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Discussion Starter #1 (Edited)
Below I have a diagram of how I have everything set up (I left off the speakers because I just used the ones that came with the system, and set them up and arranged them per the instructions. Nothing fancy or exciting).

I do not believe I have optimized this system. When you see it you may say "why did you...?" and the answer will be "I have no idea, it felt right at the time." I'm REALLY inexperienced at this, other than having grown up in the computer industry when things were significantly less "plug and play." Some of my choices are based on the limitations of the jacks - how many HDMI ports, etc. This seemed the most streamlined. I'm probably missing something really obvious, though.

The one exception is that there is what appears to be a superfluous RCA cable between my cable box and my HTS. This is because without it, there was a huge audio sync problem when watching cable. I would have used a second optical but the hts only has one D-in port, and if I had to choose I preferred having the opt for the roku and apple tv. Now with this set up I have fairly good sound (pretty crazy decent on the apple and roku, even). My only issue is the common one of special effects vs. dialog (the constant battle of turning up and down the volume to accommodate one or the other). I have NO idea how to fix that; the panasonic HTS sound settings are very limited and pre-set, and are really rather useless. They might as well be labeled "tinny," "muffled," and "meh."

The main issue is that this is enormously complex to use on a regular basis. The number of remotes required is a bit much but I can live with it, but the number of settings that have to change when switching between the various devices makes it impossible for anyone but me to operate the system.

A universal remote seems impossible because of the whackiness of the panasonic blu ray home theater system; somehow in their wisdom they decided that it would be better for users to have to "cycle through" the various audio inputs rather than selecting "HDMI 1 HDMI 2 D-IN AUX" etc. Based on my one attempt with a logitec, it seems like the universal can't operate that feature without knowing the "starting point." And the panasonic does not allow you to customize any of the buttons on the remote. So frustrating!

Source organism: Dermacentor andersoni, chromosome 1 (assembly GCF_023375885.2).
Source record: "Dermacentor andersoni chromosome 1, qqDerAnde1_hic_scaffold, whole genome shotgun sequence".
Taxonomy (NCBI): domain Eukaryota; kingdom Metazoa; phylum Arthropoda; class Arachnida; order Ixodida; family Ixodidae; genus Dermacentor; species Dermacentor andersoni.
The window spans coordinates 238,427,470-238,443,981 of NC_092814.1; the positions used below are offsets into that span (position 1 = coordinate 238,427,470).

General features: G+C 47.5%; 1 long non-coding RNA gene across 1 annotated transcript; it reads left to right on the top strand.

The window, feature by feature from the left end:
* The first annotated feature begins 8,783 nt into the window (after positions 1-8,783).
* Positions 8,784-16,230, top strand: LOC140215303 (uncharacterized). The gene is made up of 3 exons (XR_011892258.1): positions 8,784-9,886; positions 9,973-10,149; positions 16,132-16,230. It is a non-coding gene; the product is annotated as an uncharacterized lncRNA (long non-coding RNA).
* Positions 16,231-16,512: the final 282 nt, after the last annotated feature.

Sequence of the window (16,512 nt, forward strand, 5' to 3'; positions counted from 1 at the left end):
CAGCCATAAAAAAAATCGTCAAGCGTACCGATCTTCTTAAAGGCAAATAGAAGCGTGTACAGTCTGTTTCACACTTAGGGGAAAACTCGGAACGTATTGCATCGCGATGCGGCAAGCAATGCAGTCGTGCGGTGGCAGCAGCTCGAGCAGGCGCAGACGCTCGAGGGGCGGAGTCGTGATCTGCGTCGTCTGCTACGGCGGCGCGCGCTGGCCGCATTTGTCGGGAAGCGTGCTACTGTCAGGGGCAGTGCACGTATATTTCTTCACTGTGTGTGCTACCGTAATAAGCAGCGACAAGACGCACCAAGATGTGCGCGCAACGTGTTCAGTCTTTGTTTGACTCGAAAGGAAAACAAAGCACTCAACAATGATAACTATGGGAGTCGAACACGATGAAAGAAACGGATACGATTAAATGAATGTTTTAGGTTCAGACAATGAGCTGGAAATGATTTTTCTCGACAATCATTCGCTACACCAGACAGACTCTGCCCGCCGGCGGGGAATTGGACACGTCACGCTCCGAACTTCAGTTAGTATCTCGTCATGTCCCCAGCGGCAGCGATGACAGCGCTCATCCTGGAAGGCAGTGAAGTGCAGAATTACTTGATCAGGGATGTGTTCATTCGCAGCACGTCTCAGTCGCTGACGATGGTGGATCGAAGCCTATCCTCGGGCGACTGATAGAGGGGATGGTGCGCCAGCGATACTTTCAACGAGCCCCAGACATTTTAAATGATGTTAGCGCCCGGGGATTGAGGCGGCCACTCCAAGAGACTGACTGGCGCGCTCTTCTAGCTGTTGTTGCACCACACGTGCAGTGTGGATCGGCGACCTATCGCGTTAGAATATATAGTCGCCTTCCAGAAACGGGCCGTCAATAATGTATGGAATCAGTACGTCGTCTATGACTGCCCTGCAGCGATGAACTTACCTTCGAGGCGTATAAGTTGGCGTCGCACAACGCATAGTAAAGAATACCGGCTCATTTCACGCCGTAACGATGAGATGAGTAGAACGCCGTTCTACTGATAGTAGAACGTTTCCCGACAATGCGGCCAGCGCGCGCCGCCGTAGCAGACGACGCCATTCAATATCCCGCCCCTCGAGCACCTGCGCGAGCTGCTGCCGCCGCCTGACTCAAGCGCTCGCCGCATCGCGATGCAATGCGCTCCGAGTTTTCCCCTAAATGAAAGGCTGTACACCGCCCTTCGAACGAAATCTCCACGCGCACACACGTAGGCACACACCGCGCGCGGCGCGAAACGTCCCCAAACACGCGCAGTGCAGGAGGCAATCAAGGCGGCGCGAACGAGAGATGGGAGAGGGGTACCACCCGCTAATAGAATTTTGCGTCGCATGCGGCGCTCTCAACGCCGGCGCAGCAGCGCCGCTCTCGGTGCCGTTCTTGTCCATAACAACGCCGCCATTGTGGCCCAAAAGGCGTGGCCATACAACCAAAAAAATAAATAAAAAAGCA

There must be a way to simplify this system. I'm pretty sure people have more complicated systems than this.

Also, somehow I lost the "auto power" feature on the HTS. It used to just turn on and off with the TV, and then auto-detect that I was watching cable and switch the audio source automatically. Now I have to power on both separately, then use the TV remote to switch the video source and the HTS remote to switch the audio source. Every time I turn it on. I checked the setting on both systems (the tv has "aquos link," which is on, and the panasonic has "auto power," which is also on), and it used to work, but it magically stopped. Yes, magic. I'm sure it was dark magic!

I know ALL of this must be due to my lack of experience.

All of my problems seem to stem around this out-dated and poorly designed and limited panasonic home theater system. I suppose the best solution is to swap it out for a new one, but I dread dread dread that. To get a comparable system seems very expensive.

Does anyone know of any way I can optimize and simplify the system with the components I currently have?

I appreciate ANY help and advice. Thank you!

LINK TO IMAGE since I can't seem to make it appear here:

http://www.walagata.com/w/kimbob/hometheaterrouting.jpg
 

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Welcome to the Forum, Kay!

The good news is that it looks like you have everything hooked up right. The only thing there I’d question is, now that you have the RCA cable from the Motorola to the HTS for audio (this is not the first time I’ve encountered the audio drop-outs that caused you to install that cable), you don’t need the one between the TV and the HTS. The former is better anyway; with the audio going to the TV (via HDMI) and from the TV to the HTS, all Dolby Digital surround sound information is lost. You only get surround sound via the old Dolby Pro Logic system, which is inferior to Dolby Digital.


I know ALL of this must be due to my lack of experience.